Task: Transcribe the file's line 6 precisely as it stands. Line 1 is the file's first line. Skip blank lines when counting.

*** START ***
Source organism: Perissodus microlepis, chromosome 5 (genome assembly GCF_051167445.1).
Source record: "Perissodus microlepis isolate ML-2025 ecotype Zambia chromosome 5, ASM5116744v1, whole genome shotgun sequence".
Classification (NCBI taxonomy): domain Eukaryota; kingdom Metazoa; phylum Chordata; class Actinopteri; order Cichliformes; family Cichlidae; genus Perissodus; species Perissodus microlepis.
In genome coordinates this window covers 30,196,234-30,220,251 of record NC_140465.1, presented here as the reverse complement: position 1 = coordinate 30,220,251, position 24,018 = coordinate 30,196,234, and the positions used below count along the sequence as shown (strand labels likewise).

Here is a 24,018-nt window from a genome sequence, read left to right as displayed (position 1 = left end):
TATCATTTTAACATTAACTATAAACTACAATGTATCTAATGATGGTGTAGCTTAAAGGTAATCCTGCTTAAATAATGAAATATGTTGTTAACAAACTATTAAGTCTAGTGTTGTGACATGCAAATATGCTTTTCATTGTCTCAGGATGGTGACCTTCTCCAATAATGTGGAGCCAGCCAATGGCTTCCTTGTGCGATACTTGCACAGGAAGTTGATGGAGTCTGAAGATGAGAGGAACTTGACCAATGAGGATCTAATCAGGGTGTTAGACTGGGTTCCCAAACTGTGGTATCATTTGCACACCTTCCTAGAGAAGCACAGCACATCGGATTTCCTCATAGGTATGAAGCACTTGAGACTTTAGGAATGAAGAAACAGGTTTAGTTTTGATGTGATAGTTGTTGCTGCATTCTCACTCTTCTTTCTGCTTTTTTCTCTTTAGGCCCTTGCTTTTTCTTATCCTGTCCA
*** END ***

TATCATTTTAACATTAACTATAAACTACAATGTATCTAATGATGGTGTAGCTTAAAGGTAATCCTGCTTAAATAATGAAATATGTTGTTAACAAACTATTAAGTCTAGTGTTGTGACATGCAAATATGCTTTTCATTGTCTCAGGATGGTGACCTTCTCCAATAATGTGGAGCCAGCCAATGGCTTCCTTGTGCGATACTTGCACAGGAAGTTGATGGAGTCTGAAGATGAGAGGAACTTGACCAATGAGGATCTAATCAGGGTGTTAGACTGGGTTCCCAAACTGTGGTATCATTTGCACACCTTCCTAGAGAAGCACAGCACATCGGATTTCCTCATAGGTATGAAGCACTTGAGACTTTAGGAATGAAGAAACAGGTTTAGTTTTGATGTGATAGTTGTTGCTGCATTCTCACTCTTCTTTCTGCTTTTTTCTCTTTAGGCCCTTGCTTTTTCTTATCCTGTCCA